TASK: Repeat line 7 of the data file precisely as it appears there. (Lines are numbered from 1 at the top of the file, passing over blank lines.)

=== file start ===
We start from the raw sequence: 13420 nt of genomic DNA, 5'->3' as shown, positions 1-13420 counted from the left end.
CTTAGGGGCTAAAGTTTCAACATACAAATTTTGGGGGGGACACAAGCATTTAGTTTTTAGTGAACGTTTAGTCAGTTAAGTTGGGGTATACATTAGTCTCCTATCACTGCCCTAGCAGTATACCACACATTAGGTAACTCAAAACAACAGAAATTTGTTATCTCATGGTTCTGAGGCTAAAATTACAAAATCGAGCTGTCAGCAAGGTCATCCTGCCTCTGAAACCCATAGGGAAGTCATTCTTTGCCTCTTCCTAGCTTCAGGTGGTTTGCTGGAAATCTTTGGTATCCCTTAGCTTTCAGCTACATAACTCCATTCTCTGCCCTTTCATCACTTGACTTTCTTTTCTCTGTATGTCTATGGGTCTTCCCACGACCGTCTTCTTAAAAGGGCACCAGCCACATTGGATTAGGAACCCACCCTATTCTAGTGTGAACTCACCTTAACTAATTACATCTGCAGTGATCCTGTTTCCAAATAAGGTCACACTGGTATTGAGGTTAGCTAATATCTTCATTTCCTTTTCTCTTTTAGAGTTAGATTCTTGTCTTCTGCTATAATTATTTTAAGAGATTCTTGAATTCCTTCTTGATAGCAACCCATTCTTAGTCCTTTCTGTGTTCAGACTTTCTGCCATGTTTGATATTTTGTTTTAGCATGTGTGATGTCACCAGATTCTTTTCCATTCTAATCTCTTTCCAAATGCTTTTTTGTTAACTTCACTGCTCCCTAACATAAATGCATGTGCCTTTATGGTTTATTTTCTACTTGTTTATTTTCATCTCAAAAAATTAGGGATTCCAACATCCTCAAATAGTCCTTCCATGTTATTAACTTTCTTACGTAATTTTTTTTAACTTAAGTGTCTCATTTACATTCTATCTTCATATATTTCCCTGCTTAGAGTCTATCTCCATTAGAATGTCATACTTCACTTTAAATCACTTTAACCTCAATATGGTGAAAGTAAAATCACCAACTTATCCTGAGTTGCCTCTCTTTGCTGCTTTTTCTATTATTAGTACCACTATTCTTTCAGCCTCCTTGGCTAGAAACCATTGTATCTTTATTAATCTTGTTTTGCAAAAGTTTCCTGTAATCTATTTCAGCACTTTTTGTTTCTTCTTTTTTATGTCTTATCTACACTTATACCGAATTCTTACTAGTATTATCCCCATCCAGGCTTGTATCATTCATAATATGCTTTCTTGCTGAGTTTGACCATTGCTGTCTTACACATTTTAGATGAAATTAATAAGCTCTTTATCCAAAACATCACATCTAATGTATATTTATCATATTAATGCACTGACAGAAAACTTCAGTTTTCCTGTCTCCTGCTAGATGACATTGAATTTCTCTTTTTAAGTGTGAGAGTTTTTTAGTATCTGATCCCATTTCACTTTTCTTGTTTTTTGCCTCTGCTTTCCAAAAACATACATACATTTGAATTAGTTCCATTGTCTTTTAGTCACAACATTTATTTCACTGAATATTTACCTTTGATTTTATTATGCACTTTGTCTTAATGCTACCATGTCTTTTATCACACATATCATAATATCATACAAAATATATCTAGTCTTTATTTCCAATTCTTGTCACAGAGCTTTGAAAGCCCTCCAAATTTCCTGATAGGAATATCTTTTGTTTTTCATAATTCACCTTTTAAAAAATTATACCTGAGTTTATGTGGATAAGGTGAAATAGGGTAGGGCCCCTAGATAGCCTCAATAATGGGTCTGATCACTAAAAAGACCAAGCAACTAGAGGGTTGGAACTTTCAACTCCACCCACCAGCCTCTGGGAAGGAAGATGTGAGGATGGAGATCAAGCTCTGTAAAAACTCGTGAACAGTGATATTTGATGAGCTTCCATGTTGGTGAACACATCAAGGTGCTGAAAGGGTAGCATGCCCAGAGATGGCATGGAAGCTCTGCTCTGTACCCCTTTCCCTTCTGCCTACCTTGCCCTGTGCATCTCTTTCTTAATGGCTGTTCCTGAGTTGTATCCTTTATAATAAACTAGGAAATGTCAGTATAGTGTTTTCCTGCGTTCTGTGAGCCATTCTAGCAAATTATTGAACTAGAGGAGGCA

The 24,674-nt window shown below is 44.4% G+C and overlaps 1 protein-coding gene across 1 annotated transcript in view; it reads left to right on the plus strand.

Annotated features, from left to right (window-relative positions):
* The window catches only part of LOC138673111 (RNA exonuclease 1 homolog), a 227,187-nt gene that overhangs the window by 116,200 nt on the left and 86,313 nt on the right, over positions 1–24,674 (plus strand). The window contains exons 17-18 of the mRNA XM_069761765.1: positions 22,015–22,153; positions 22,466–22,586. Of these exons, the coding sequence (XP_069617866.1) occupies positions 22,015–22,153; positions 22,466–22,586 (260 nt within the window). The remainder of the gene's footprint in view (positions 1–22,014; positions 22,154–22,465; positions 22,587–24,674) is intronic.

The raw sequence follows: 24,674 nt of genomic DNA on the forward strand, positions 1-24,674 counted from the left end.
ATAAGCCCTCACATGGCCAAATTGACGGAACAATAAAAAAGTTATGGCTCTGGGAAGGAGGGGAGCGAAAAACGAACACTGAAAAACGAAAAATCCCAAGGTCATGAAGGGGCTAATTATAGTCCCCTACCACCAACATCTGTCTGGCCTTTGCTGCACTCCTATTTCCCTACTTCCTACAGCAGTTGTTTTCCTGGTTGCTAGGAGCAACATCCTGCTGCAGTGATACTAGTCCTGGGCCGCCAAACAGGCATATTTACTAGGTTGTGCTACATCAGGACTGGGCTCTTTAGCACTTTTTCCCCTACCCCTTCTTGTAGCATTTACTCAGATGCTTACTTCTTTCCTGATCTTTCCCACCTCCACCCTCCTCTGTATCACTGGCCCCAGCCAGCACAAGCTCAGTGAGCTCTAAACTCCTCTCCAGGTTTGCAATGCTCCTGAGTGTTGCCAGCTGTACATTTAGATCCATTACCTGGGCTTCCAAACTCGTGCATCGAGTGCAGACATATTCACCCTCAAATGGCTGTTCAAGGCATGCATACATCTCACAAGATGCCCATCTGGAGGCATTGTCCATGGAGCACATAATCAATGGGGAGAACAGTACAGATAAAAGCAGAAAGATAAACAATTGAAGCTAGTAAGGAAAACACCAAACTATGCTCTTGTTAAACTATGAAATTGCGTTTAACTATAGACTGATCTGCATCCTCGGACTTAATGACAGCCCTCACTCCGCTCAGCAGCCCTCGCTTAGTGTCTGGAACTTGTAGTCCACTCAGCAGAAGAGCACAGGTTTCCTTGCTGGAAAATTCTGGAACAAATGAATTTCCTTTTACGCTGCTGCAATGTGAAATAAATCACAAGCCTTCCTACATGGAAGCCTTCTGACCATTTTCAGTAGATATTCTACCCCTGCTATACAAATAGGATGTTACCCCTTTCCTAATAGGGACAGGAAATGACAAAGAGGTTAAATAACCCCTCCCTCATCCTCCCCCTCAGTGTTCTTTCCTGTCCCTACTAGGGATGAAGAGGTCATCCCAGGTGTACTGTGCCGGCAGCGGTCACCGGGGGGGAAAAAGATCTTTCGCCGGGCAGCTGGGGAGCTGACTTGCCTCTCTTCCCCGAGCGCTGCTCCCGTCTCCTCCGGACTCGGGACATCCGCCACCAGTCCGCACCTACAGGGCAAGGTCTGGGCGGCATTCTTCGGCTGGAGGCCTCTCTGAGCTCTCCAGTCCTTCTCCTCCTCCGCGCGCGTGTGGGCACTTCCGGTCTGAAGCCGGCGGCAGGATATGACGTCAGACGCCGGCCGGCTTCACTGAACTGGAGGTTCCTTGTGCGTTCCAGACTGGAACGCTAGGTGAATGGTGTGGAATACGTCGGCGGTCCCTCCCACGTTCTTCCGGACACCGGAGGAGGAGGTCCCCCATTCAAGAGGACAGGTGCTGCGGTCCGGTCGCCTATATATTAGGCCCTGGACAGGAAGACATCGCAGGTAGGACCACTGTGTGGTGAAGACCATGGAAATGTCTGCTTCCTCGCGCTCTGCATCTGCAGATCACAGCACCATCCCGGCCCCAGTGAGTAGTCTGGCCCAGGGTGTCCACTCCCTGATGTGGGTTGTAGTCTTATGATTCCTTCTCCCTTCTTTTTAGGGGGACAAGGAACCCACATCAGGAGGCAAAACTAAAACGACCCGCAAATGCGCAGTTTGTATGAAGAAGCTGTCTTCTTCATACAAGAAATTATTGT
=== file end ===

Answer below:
ATAAGCCCTCACATGGCCAAATTGACGGAACAATAAAAAAGTTATGGCTCTGGGAAGGAGGGGAGCGAAAAACGAACACTGAAAAACGAAAAATCCCAAGGTCATGAAGGGGCTAATTATAGTCCCCTACCACCAACATCTGTCTGGCCTTTGCTGCACTCCTATTTCCCTACTTCCTACAGCAGTTGTTTTCCTGGTTGCTAGGAGCAACATCCTGCTGCAGTGATACTAGTCCTGGGCCGCCAAACAGGCATATTTACTAGGTTGTGCTACATCAGGACTGGGCTCTTTAGCACTTTTTCCCCTACCCCTTCTTGTAGCATTTACTCAGATGCTTACTTCTTTCCTGATCTTTCCCACCTCCACCCTCCTCTGTATCACTGGCCCCAGCCAGCACAAGCTCAGTGAGCTCTAAACTCCTCTCCAGGTTTGCAATGCTCCTGAGTGTTGCCAGCTGTACATTTAGATCCATTACCTGGGCTTCCAAACTCGTGCATCGAGTGCAGACATATTCACCCTCAAATGGCTGTTCAAGGCATGCATACATCTCACAAGATGCCCATCTGGAGGCATTGTCCATGGAGCACATAATCAATGGGGAGAACAGTACAGATAAAAGCAGAAAGATAAACAATTGAAGCTAGTAAGGAAAACACCAAACTATGCTCTTGTTAAACTATGAAATTGCGTTTAACTATAGACTGATCTGCATCCTCGGACTTAATGACAGCCCTCACTCCGCTCAGCAGCCCTCGCTTAGTGTCTGGAACTTGTAGTCCACTCAGCAGAAGAGCACAGGTTTCCTTGCTGGAAAATTCTGGAACAAATGAATTTCCTTTTACGCTGCTGCAATGTGAAATAAATCACAAGCCTTCCTACATGGAAGCCTTCTGACCATTTTCAGTAGATATTCTACCCCTGCTATACAAATAGGATGTTACCCCTTTCCTAATAGGGACAGGAAATGACAAAGAGGTTAAATAACCCCTCCCTCATCCTCCCCCTCAGTGTTCTTTCCTGTCCCTACTAGGGATGAAGAGGTCATCCCAGGTGTACTGTGCCGGCAGCGGTCACCGGGGGGGAAAAAGATCTTTCGCCGGGCAGCTGGGGAGCTGACTTGCCTCTCTTCCCCGAGCGCTGCTCCCGTCTCCTCCGGACTCGGGACATCCGCCACCAGTCCGCACCTACAGGGCAAGGTCTGGGCGGCATTCTTCGGCTGGAGGCCTCTCTGAGCTCTCCAGTCCTTCTCCTCCTCCGCGCGCGTGTGGGCACTTCCGGTCTGAAGCCGGCGGCAGGATATGACGTCAGACGCCGGCCGGCTTCACTGAACTGGAGGTTCCTTGTGCGTTCCAGACTGGAACGCTAGGTGAATGGTGTGGAATACGTCGGCGGTCCCTCCCACGTTCTTCCGGACACCGGAGGAGGAGGTCCCCCATTCAAGAGGACAGGTGCTGCGGTCCGGTCGCCTATATATTAGGCCCTGGACAGGAAGACATCGCAGGTAGGACCACTGTGTGGTGAAGACCATGGAAATGTCTGCTTCCTCGCGCTCTGCATCTGCAGATCACAGCACCATCCCGGCCCCAGTGAGTAGTCTGGCCCAGGGTGTCCACTCCCTGATGTGGGTTGTAGTCTTATGATTCCTTCTCCCTTCTTTTTAGGGGGACAAGGAACCCACATCAGGAGGCAAAACTAAAACGACCCGCAAATGCGCAGTTTGTATGAAGAAGCTGTCTTCTTCATACAAGAAATTATTGT